2.9. Chromatographic Anaylsis of Cholesterol

Membrane lipids were extracted with chloroform:methanol (2 : 1 vol/vol) and analyzed by gas-liquid chromatography. Briefly, 10 μg of stigmasterol, as internal standard, was added to 1 mg of mitochondrial protein and the mixture of methanol and chloroform, both dissolved in BHT, was added. Extracted lipids react for 1 hour at 60°C with a mix of hexamethyldisilazane, trimethyl fluorosilane, and dry pyridine to convert free cholesterol and stigmasterol in their corresponding trimethyl esters. The mixture was evaporated with nitrogen and then redissolved in hexane to be injected into the Carlo Erba gas chromatograph with flame ionization detection; the temperature of the injector was set to 275°C, the temperature of the detector was 260°C, and that of the oven was maintained at 275°C. Helium was used as a carrier gas at 1.5 kg/cm2.

2.10. Statistical Analysis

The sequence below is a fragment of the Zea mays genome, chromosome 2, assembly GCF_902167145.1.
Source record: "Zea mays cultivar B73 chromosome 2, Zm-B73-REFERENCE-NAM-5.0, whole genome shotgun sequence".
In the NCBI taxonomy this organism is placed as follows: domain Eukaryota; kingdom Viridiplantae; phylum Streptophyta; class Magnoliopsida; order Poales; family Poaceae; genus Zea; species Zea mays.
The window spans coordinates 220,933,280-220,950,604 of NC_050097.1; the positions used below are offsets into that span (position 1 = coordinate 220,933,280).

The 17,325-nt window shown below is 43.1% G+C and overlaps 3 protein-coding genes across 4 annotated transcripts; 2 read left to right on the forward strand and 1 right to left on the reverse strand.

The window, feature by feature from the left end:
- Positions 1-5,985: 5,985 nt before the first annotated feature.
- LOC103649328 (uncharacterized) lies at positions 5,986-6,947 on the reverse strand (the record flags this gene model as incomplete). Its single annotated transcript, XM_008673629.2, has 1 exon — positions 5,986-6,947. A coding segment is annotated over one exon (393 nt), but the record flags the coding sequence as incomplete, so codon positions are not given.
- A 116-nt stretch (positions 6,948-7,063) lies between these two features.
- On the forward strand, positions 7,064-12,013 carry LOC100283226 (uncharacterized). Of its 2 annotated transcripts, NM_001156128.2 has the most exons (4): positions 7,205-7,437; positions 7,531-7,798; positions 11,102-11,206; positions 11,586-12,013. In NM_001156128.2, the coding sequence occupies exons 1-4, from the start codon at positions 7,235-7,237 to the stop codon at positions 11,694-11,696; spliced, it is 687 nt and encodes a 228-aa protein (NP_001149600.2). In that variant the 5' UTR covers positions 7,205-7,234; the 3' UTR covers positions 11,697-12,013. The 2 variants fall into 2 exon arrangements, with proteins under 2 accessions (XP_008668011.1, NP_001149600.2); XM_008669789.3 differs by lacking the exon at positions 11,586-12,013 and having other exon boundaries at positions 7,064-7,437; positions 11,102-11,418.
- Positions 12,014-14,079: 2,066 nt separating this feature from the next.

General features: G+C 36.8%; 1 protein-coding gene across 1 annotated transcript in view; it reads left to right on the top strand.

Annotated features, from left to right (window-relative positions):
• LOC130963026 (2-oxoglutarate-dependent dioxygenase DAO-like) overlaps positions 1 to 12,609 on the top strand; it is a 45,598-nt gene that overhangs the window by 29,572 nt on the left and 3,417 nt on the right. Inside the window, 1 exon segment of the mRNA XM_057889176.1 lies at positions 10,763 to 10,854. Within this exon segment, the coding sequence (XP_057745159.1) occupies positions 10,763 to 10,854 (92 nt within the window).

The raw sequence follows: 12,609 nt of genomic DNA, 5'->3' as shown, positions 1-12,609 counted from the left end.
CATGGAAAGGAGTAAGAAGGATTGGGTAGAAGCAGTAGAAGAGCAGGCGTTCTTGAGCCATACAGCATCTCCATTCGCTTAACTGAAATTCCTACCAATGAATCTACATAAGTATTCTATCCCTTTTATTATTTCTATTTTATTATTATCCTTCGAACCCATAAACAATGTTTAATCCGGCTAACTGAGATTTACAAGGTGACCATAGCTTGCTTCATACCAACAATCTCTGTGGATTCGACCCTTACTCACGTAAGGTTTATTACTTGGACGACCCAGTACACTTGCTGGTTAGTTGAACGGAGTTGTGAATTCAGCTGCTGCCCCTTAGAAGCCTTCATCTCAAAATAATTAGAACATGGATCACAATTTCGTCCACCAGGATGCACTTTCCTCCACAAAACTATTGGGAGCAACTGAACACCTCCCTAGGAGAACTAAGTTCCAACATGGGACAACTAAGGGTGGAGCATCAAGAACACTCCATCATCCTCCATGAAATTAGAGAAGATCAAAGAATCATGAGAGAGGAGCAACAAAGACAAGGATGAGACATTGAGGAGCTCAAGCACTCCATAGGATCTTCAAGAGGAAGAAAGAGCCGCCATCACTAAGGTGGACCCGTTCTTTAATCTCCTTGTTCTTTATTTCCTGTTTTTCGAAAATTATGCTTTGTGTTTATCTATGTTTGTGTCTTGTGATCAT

All data are shown as means ± SE of triplicate experiments. Statistical analysis of the data for multiple comparisons was performed by two-way ANOVA followed by Student’s tests. For a single comparison, the significance of any differences between means was determined by unpaired -tests. The criterion for significance was in all statistical evaluations.

3. Results

3.1. Aβ at the Brain Enters the Neurons and Eventually Presents in Mitochondrial Membranes

12, 24, 36 and 48 hours following the intracerebral injection of fibrillar Aβ, deposits of Aβ forming aggregates were reactive to Aβ polyclonal antibody and revealed by immunohistochemistry. Congophilic amyloid deposits remained visible up to 21 days following the intracerebral injection (data not shown). Tissue sections of 50 μm, obtained with a vibratome, were used for immunoelectron microscopy and the Aβ positive immunoreactions were observed in mitochondria along the membranes and deep in the cristae. The presence of Aβ deposits in mitochondria was accompanied by a significant lost of their architecture, characterized by swelling, broken cristae, lost of membrane integrity, and vacuole formation (Figure 1).

3.2. The Lost of the Cytoarchitecture Was Related to Free Radical Overproduction